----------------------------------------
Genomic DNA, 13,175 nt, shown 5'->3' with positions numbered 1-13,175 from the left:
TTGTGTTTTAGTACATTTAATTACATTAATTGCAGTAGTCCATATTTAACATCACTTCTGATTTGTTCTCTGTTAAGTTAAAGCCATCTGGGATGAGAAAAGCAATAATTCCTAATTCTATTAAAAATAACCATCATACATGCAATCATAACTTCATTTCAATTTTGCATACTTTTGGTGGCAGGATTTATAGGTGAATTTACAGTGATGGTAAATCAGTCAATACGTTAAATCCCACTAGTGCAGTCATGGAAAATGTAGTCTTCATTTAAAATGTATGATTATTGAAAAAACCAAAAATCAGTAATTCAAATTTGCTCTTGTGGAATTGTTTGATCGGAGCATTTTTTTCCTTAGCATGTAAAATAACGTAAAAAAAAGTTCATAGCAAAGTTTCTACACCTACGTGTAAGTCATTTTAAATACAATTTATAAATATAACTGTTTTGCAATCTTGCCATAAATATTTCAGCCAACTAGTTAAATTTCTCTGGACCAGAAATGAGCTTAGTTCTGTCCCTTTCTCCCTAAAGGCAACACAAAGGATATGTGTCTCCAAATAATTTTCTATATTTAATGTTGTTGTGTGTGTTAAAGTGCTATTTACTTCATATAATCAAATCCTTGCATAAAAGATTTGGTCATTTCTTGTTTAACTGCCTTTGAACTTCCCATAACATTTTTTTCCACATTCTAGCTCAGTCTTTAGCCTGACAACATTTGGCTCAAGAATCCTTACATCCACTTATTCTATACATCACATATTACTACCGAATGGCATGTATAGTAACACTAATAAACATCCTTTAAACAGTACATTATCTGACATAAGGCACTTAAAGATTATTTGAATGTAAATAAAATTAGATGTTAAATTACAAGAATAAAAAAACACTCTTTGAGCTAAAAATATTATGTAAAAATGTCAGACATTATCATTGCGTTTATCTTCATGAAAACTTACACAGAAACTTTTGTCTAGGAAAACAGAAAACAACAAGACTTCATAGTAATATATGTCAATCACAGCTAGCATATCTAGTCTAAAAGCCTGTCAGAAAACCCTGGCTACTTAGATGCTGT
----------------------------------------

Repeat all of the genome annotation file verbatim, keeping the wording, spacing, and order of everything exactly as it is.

Genomic DNA, 13,175 nt, shown 5'->3' with positions numbered 1-13,175 from the left:
TTGTGTTTTAGTACATTTAATTACATTAATTGCAGTAGTCCATATTTAACATCACTTCTGATTTGTTCTCTGTTAAGTTAAAGCCATCTGGGATGAGAAAAGCAATAATTCCTAATTCTATTAAAAATAACCATCATACATGCAATCATAACTTCATTTCAATTTTGCATACTTTTGGTGGCAGGATTTATAGGTGAATTTACAGTGATGGTAAATCAGTCAATACGTTAAATCCCACTAGTGCAGTCATGGAAAATGTAGTCTTCATTTAAAATGTATGATTATTGAAAAAACCAAAAATCAGTAATTCAAATTTGCTCTTGTGGAATTGTTTGATCGGAGCATTTTTTTCCTTAGCATGTAAAATAACGTAAAAAAAAGTTCATAGCAAAGTTTCTACACCTACGTGTAAGTCATTTTAAATACAATTTATAAATATAACTGTTTTGCAATCTTGCCATAAATATTTCAGCCAACTAGTTAAATTTCTCTGGACCAGAAATGAGCTTAGTTCTGTCCCTTTCTCCCTAAAGGCAACACAAAGGATATGTGTCTCCAAATAATTTTCTATATTTAATGTTGTTGTGTGTGTTAAAGTGCTATTTACTTCATATAATCAAATCCTTGCATAAAAGATTTGGTCATTTCTTGTTTAACTGCCTTTGAACTTCCCATAACATTTTTTTCCACATTCTAGCTCAGTCTTTAGCCTGACAACATTTGGCTCAAGAATCCTTACATCCACTTATTCTATACATCACATATTACTACCGAATGGCATGTATAGTAACACTAATAAACATCCTTTAAACAGTACATTATCTGACATAAGGCACTTAAAGATTATTTGAATGTAAATAAAATTAGATGTTAAATTACAAGAATAAAAAAACACTCTTTGAGCTAAAAATATTATGTAAAAATGTCAGACATTATCATTGCGTTTATCTTCATGAAAACTTACACAGAAACTTTTGTCTAGGAAAACAGAAAACAACAAGACTTCATAGTAATATATGTCAATCACAGCTAGCATATCTAGTCTAAAAGCCTGTCAGAAAACCCTGGCTACTTAGATGCTGT